so here, there are two z-plane zeros at $z=-1$ (we expect this with bilinear transform of a LPF) and the z-plane poles (assuming that they're complex conjugate) are at:

$$ \begin{align} z_\text{p} & = \frac{\cos(\omega_0 T)}{1+\alpha} \pm j \sqrt{\frac{1-\alpha}{1+\alpha} - \left( \frac{\cos(\omega_0 T)}{1+\alpha} \right)^2} \\ & = \frac{2Q}{2Q + \sin(\omega_0 T)}\left(\cos(\omega_0 T) \pm j \sin(\omega_0 T) \sqrt{1-\frac{1}{4 Q^2}} \right) \\ \end{align} $$


$$ |z_\text{p}| = \sqrt{\frac{1-\alpha}{1+\alpha}} = \sqrt{\frac{2Q - \sin(\omega_0 T)}{2Q + \sin(\omega_0 T)}} $$

$$ \arg\{z_\text{p} \} = \pm \arctan\left(\sqrt{1-\frac{1}{4 Q^2}} \tan(\omega_0 T) \right) $$

this is different from the Impulse Invariant case, but if $\omega_0 \ll \frac{1}{T}$, then i think they get to be about the same.

  • $\begingroup$ if someone can show this is true: $$ \begin{align} z_\text{p} & = \frac{2Q}{2Q + \sin(\omega_0 T)}\left(\cos(\omega_0 T) \pm j \sqrt{1-\frac{1}{4 Q^2}}\sin(\omega_0 T) \right) \\ & = \frac{1+\cos(\omega_0 T) + \sin(\omega_0 T)\left(-\frac{1}{2Q} \pm j \sqrt{1-\frac{1}{4Q^2}} \right)}{1+\cos(\omega_0 T) - \sin(\omega_0 T)\left(-\frac{1}{2Q} \pm j \sqrt{1-\frac{1}{4Q^2}} \right)} \\ \end{align} $$ then we know that $$ z_\text{p} = \frac{1 + \tan(\omega_0 T/2)s_\text{p}/\omega_0}{1 - \tan(\omega_0 T/2)s_\text{p}/\omega_0} $$ which is the pre-warped bilinear mapping. i'm just sorta peetered out. $\endgroup$ Nov 15, 2014 at 22:52

okay, endolith, i will try to answer your question more specifically. i will do this for a simple LPF analog prototype and first for the Impulse Invariant mapping of the s-plane LPF to the z-plane LPF.

2nd-order Analog prototype:

Normalized resonant frequency: $ \quad H(s) = \frac{1}{s^2 + \frac{1}{Q}s + 1} $

General resonant frequency of $\omega_0$:

$$ \begin{align} H(s) & = \frac{1}{\left(\frac{s}{\omega_0}\right)^{\ 2} + \frac{1}{Q}\left(\frac{s}{\omega_0}\right) + 1} \\ & = \frac{\omega_0^2}{s^2 + \frac{\omega_0}{Q}s + \omega_0^2} \\ & = \frac{\omega_0^2}{\left(s + \frac{\omega_0}{2Q} \right)^{2} + \omega_0^2\left(1 - \frac{1}{4Q^2} \right)} \\ \end{align} $$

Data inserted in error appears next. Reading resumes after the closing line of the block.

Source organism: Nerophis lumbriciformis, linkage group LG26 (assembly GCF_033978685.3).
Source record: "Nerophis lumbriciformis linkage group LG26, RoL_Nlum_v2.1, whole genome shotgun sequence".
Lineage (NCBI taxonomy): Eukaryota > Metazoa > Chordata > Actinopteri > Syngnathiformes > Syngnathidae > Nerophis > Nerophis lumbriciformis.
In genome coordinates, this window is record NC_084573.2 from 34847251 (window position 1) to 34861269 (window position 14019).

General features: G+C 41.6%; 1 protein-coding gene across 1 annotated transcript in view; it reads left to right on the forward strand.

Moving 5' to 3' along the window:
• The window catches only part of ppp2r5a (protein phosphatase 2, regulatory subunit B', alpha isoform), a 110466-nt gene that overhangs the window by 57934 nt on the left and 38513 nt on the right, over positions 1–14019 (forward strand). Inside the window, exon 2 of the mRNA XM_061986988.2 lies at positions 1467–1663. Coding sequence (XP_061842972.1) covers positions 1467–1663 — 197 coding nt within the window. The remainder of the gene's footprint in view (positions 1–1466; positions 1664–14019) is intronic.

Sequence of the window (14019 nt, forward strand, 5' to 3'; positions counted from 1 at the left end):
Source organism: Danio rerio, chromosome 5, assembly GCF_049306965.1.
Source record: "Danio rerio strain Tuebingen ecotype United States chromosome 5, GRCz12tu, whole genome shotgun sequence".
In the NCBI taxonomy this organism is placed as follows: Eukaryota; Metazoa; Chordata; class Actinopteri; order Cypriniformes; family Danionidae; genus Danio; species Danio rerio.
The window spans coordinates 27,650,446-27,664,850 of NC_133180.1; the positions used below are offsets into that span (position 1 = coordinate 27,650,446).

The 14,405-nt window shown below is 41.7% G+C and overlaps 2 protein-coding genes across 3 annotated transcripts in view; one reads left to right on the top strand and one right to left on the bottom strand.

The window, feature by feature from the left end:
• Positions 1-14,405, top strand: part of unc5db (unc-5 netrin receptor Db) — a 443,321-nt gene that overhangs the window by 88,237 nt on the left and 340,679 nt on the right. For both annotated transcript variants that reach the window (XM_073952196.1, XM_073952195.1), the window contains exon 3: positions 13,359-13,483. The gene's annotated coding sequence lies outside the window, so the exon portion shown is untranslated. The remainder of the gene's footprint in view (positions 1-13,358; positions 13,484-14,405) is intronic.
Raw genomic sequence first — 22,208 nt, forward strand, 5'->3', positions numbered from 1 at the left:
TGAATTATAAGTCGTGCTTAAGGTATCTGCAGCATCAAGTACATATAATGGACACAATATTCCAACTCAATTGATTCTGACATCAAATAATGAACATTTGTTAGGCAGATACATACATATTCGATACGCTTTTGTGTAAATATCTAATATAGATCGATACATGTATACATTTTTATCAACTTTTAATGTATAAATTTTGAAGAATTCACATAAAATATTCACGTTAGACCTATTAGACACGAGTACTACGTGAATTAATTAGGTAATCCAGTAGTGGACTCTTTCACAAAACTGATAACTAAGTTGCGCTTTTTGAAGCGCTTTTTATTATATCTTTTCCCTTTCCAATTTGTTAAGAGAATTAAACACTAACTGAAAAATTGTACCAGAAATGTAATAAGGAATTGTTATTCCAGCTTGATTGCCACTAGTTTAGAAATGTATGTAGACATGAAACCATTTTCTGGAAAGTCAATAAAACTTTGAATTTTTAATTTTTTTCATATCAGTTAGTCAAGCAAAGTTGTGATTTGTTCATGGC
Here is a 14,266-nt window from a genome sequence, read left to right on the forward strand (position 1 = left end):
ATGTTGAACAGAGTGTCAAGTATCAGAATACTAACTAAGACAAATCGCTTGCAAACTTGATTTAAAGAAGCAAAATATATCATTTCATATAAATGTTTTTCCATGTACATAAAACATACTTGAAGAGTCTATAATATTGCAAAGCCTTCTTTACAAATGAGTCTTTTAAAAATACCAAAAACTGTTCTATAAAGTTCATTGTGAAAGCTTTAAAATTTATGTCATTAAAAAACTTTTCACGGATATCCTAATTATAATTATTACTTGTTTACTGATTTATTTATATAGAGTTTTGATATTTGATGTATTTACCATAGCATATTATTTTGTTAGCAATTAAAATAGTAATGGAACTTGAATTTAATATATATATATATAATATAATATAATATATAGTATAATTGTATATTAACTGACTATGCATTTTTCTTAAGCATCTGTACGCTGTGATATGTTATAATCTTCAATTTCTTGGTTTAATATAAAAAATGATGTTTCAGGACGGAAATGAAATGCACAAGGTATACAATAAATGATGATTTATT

assuming that $Q > \frac{1}{2}$, we have complex conjugate poles

$$ s_\text{p} = \omega_0 \left(-\frac{1}{2Q} \pm j\sqrt{1-\frac{1}{4Q^2}} \right) $$

we see that

$$ |s_\text{p}| = \omega_0 $$ $$ \operatorname{Re}\{ s_\text{p} \} = -\frac{\omega_0}{2Q} < 0 $$ and $$ Q = -\frac{|s_\text{p}|}{2 \operatorname{Re}\{ s_\text{p} \} } > \frac{1}{2} $$

that is how the analog poles are related to $Q$, at least for the case that they are complex conjugate and $Q>\frac{1}{2}$.

the impulse response for this continuous-time filter is

$$ h(t) = \frac{\omega_0}{\sqrt{1-\frac{1}{4Q^2}}} e^{-\frac{\omega_0}{2Q}t} \sin\left(\sqrt{1-\frac{1}{4Q^2}} \omega_0 t \right) u(t) $$

where $u(t)$ is the unit step function

$$ u(t) = \begin{cases} 1, & \text{if }t>0 \\ 0, & \text{if }t<0 \end{cases} $$

(i am not worried about $u(0)$.) so, even though we're calling the "resonant frequency" to be $\omega_0$, the impulse response "rings" at a frequency that is $\sqrt{1-\frac{1}{4Q^2}} \omega_0$. as $Q \gg 1$, there is not much difference between the "resonant frequency" and the "ringing frequency".

this is "Installment #1". more to come. please don't down arrow until i'm done.


Actually I would take the standard definition 2*pi *(Energy stored/Energy dissipated)_per-cycle The relationship between standard signals x_j and "power" $x_j\cdot x_j^* $ is pretty much the same in the z and the s domain.